I've never been overly impressed with the BSTc analysis - not only are the numbers too small, but aside from a paper or two in the 1990s, there has been no corroborating study that lends weight to it, and by the authors own admission, there are plenty of explanations for the observed evidence.
The in-utero hormone flush hypothesis has always felt similarly weak - it's an explanation, but it's almost impossible to verify. It would require numerous strokes of luck to identify a candidate or two, and then decades to follow them from pregnancy through to early adulthood. (a process which by itself may have a significant influence on the subjects)
So, when this story popped up, I was initially feeling pretty skeptical about whatever it was going to say (in fact I was worried that it was going to be more on the BSTc study).
After studying the DNA of the male-to-female transsexuals, genetic experts from Prince Henry's Institute at the Monash Medical Centre found they were more likely to have a longer version of a gene known to modify the action of sex hormone testosterone.
The genetic abnormality on the androgen receptor gene is believed to lower testosterone action during fetal development, and "under-masculinise" the person's brain, leading them to feel like a female trapped in a male body.
Actually, this makes a lot more sense as an explanation of causality than the other options that have been put forth to date. It fits well into the "Occam's Razor" principle - it's simple, covers a wide range of possibilities. Even better, it's relatively easy to pursue further. (The BSTc investigations could only be done post-mortem, and long term follow-up research with transsexuals is notoriously difficult)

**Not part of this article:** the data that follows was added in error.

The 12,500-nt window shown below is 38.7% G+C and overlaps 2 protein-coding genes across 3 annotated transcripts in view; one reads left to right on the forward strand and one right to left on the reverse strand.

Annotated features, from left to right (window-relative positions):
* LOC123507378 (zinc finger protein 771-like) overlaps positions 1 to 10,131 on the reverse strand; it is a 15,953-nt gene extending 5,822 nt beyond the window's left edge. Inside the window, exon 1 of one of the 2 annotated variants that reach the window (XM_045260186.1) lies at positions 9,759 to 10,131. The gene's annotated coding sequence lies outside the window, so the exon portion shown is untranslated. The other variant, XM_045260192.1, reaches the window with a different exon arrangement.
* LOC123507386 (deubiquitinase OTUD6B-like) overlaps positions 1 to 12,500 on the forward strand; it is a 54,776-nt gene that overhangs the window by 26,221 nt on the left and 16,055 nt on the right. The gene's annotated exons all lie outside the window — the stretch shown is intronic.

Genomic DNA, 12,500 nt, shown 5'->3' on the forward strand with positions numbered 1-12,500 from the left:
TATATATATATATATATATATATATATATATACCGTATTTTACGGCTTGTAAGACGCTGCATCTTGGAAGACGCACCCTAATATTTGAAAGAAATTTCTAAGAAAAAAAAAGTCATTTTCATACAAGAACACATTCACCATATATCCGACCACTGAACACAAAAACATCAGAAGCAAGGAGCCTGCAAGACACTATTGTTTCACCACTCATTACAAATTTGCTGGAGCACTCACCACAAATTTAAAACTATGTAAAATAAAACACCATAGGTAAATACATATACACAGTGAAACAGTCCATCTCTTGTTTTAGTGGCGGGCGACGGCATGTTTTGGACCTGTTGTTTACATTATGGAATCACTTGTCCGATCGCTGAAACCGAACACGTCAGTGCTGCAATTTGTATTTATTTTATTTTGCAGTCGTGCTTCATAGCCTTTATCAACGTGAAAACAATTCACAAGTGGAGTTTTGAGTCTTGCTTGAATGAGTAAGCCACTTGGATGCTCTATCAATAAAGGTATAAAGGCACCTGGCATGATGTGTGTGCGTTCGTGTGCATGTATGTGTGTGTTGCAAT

Further, this particular finding also meshes well with the all too common narrative that so many transsexuals put forth that they "knew something was wrong" from very early ages - often before any awareness of social gender distinctions would be expected.
The work is far from conclusive at this time, and we should always be cautious with early results like this. I am reassured by the breadth of sample size used. (No, it's not a large sample in general population terms, but for a study involving such a tiny fraction of the population, it's actually a pretty good size for a starting point)
This writer is now going to have to go and find the actual article and study it - I'm sure that whatever is in the news is only the surface of the story.